Forty years on, the bereaved family members of those killed, as well others who were seriously injured in the shootings, are still struggling to piece together the truth of what happened - and why. No-one has ever been held accountable for these cold-blooded killings, carried out by the State, of some of its own citizens.
Firstly, Northern Ireland is not your normal western liberal democracy. As Mick Fealty said, there exists two worlds in Northern Ireland. One is progressive, cosmopolitan, tolerant, ambitious. The other is a minority that extorts, blackmails and wields arbitrary power over a moderate majority. The politicians are complicit with these economic vandals and thugs.
The illicit activities of Britain's undercover services has once again jumped to the top of the news schedules.
Britons lionise their Second World War veterans more than other veterans because they fought for what Britain and what the world is today, including its neighbour, Ireland. We, the Irish, live in a better world because of them, and it's about time that we acknowledged this as so.
Confidentiality is incredibly important in this area of healthcare. The law governing abortion is extremely tight in Northern Ireland, and very few women meet the legal requirements for termination which is why many women have to travel to other parts of the UK.
Because I'm from Northern Ireland, support the Union with Great Britain and identify myself as a cultural Protestant, I can't be a proper Irish person. That my friend is racism, jingoism and xenophobia - defined.
The context is this. The most cynical and sinister elements in NI society have been very violent and vocal over the last year, at huge cost to the local economy and at huge damage to the reputation of the province.
Ireland gained its independence and was partitioned, with Northern Ireland remaining within the United Kingdom, at about the same time as the Kurds were incorporated into modern Iraq nearly a century ago.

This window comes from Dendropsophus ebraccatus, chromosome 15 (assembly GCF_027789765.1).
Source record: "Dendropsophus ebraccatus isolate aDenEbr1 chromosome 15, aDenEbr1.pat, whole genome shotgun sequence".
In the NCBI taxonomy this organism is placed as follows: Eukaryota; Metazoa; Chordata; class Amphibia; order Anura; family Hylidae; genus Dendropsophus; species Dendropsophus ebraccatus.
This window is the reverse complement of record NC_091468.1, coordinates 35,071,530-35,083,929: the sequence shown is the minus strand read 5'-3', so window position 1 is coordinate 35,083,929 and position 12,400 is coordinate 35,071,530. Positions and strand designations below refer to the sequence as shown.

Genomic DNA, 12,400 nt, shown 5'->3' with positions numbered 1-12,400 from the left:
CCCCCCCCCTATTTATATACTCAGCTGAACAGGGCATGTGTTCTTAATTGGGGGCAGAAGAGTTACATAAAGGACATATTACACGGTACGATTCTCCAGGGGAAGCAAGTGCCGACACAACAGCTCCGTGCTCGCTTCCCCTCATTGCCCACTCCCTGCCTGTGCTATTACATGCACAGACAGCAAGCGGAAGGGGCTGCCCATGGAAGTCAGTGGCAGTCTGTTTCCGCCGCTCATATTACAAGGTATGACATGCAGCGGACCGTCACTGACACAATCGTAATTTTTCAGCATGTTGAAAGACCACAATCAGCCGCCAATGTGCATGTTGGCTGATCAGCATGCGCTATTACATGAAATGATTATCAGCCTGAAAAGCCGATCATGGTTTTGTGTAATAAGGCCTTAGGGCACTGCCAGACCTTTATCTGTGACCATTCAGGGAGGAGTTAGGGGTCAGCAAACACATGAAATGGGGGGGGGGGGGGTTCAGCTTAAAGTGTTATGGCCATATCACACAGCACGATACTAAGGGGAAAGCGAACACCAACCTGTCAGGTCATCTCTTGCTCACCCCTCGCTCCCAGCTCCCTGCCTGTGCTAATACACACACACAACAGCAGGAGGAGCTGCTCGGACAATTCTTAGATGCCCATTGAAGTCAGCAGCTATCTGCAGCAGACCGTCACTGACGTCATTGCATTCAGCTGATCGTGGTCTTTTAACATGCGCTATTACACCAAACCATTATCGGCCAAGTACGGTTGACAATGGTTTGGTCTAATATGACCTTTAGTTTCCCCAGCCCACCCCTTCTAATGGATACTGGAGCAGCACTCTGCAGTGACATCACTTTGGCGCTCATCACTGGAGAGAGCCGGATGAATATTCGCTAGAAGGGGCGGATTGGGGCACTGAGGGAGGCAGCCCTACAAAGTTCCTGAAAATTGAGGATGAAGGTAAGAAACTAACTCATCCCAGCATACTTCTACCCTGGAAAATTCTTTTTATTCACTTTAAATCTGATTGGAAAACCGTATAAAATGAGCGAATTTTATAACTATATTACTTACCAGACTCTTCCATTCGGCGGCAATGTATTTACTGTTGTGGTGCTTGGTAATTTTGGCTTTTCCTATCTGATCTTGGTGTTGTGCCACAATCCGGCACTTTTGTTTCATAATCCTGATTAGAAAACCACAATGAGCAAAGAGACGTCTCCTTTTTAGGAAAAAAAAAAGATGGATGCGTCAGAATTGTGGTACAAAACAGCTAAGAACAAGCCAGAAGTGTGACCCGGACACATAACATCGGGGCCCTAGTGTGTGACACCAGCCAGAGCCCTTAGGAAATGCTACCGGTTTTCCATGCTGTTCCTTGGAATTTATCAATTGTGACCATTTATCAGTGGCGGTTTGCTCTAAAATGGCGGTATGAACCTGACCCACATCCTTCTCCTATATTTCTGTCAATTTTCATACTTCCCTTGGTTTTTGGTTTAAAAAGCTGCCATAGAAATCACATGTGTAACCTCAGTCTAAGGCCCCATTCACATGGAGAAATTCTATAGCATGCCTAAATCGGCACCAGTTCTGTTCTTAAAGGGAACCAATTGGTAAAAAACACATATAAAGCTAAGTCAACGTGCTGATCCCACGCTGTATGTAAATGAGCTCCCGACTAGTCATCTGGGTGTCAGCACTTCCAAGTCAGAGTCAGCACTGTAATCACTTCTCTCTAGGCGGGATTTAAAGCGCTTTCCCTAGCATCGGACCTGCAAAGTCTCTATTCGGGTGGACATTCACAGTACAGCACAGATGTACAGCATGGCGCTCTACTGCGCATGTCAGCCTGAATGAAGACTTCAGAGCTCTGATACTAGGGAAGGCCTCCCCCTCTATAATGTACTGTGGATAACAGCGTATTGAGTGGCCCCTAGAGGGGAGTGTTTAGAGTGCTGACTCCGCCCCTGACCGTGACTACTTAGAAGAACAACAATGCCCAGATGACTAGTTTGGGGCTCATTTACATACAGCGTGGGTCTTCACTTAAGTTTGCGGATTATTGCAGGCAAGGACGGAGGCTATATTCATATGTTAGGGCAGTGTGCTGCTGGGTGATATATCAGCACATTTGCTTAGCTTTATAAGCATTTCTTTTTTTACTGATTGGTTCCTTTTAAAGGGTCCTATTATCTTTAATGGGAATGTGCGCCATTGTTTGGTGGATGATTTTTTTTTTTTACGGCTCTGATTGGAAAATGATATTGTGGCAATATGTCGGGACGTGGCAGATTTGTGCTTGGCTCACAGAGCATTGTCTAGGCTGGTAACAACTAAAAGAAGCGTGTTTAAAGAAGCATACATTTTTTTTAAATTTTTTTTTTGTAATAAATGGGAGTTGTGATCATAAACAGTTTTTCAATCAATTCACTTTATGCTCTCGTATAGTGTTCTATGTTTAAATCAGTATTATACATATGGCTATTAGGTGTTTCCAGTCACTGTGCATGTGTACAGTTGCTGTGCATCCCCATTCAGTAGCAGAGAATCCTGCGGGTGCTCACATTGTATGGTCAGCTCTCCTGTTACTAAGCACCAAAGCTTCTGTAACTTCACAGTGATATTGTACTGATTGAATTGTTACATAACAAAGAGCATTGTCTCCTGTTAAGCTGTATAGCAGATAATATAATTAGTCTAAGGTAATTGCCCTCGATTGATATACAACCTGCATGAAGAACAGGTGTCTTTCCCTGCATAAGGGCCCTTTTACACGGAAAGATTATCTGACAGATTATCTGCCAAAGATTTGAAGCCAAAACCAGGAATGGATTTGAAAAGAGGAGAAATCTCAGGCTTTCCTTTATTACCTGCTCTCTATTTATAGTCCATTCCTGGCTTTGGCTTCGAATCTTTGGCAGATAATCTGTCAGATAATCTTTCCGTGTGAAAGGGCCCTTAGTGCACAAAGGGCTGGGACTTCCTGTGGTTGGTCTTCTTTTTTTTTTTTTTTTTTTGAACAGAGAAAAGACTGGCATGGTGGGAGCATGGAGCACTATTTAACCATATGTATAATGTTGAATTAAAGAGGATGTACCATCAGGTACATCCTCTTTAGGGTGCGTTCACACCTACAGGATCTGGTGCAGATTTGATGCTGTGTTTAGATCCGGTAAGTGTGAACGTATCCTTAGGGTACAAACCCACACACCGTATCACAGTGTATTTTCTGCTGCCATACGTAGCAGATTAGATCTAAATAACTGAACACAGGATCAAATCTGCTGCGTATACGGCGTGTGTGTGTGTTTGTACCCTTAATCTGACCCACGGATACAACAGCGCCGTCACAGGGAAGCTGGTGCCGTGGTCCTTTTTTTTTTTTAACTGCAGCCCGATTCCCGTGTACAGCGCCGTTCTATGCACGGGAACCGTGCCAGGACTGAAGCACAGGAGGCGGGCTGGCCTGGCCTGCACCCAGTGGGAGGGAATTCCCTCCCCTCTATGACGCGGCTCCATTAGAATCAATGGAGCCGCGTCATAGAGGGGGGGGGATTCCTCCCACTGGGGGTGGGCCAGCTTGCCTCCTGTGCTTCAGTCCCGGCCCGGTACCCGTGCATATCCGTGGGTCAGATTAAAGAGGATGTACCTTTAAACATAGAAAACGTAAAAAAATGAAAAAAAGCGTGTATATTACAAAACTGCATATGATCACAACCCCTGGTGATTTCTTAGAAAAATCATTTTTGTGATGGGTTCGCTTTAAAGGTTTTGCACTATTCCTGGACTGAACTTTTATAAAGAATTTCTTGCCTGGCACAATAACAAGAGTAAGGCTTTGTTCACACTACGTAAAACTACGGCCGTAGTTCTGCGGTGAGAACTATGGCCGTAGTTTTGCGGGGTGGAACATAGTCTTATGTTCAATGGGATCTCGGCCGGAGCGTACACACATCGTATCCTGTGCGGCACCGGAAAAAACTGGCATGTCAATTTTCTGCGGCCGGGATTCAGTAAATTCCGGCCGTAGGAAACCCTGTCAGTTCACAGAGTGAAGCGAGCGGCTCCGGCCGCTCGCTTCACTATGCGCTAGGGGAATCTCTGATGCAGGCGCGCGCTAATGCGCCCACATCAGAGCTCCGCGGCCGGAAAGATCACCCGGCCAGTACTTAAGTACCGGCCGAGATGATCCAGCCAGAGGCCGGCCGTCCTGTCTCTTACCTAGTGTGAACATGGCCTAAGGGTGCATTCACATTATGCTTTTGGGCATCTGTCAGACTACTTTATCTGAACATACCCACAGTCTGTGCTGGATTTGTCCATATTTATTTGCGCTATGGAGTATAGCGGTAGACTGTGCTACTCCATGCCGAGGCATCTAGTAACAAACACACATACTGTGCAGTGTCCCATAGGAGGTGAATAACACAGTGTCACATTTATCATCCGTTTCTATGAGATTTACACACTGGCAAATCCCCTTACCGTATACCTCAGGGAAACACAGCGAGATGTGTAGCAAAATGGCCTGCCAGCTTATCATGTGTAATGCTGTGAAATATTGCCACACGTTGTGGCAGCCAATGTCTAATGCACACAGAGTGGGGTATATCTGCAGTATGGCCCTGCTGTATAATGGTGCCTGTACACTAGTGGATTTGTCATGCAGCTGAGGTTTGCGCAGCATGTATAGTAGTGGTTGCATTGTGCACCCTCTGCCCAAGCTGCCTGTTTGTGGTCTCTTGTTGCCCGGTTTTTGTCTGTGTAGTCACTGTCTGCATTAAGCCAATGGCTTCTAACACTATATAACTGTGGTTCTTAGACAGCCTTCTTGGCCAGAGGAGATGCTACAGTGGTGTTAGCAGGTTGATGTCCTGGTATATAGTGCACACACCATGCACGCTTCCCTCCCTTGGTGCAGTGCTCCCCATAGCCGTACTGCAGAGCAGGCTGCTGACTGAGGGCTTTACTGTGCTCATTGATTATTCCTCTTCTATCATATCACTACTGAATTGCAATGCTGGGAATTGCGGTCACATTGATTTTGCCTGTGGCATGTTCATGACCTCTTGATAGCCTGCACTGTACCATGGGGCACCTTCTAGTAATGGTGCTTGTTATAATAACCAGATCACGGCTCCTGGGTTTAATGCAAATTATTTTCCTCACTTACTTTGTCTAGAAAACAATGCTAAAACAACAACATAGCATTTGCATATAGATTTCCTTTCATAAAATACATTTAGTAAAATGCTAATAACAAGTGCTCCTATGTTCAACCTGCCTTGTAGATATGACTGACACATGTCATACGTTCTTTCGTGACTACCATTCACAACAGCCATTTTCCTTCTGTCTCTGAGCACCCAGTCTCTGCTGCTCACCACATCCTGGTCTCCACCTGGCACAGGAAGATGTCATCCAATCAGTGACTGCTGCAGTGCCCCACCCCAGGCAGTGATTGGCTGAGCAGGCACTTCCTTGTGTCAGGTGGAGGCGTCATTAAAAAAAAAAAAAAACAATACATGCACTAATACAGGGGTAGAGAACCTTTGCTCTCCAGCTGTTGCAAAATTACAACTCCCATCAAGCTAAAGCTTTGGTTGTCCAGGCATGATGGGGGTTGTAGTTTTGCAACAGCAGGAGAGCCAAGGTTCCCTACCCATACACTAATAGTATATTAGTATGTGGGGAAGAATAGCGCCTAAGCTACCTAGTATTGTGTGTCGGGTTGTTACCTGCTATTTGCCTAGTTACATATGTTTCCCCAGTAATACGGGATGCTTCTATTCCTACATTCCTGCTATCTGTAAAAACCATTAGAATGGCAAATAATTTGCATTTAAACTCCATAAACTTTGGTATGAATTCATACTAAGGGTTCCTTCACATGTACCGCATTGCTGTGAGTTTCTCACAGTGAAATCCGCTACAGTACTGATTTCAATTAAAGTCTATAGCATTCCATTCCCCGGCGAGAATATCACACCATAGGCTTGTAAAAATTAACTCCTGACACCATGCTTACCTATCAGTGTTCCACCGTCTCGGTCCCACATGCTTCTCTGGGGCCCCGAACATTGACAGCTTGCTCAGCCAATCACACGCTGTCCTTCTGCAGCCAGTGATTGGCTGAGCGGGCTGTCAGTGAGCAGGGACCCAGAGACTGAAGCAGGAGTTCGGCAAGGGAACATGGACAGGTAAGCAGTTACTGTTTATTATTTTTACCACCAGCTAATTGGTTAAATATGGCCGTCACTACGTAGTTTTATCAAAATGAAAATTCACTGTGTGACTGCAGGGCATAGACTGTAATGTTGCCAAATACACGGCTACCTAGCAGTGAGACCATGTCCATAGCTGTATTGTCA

Whenever a political party's annual conference takes place, one can look forward to nothing but speeches, applause at regular intervals, speeches, workshops, goody bags filled with pens and branded notebooks, and maybe a speech. It's like Christmas for politicos, and last week's UUP Annual Party Conference at Belfast's Ramada Hotel was no different.
But Jamie Cullum's BBC Radio show called and it made perfect sense to take the opportunity to big up this crazy city on air. Actually, this broadcast is not for his weekly Radio 2 show, but for a documentary he is doing for BBC Radio 4 called 'Piano Pilgrimage'. The premise of the show is to explore the changing fortunes of the 'home piano'.
We don't have a political opposition in Northern Ireland. We have one giant, self-serving, autocratic, aberrant sectarian mill. ...
We don't have a political opposition in Northern Ireland. We have one giant, self-serving, aberrant sectarian mill. Young people don't have jobs or a meaningful future and talking-clock politicians debating the tribal politics of Protestant versus Catholic. A remarkable historical anachronism in these days of enlightenment.
Theresa Villiers' refusal to put in place the sort of comprehensive process to deal with the past, citing in part the potential cost of such an initiative, ignores the very real cost - about £30 million this year alone - of having to police ongoing division and disorder in Northern Ireland, a very real legacy of an unresolved conflict.
London Irish is about four feckless young Northern Irish, two men and two women, who seem to spend their time avoiding sobriety and perpetuating stereotypes. It is a show so devoid of character, so devoid of charm, so devoid of comedy that I felt for a moment ashamed to be Irish in London.
I've always been a very visual thinker, problem solver and storyteller. I have grown up this way, and always knew I wanted to make art for a living. I make two very distinct types of visual work, and although this was an accident, I can distinctly dissect how the separation occurred.
In my final year, I took a terrifying chance. Ever generous to students and young writers, Seamus Heaney offered to meet students for half-hour one-to-one tutorials, discussing poetry and the craft of how to write.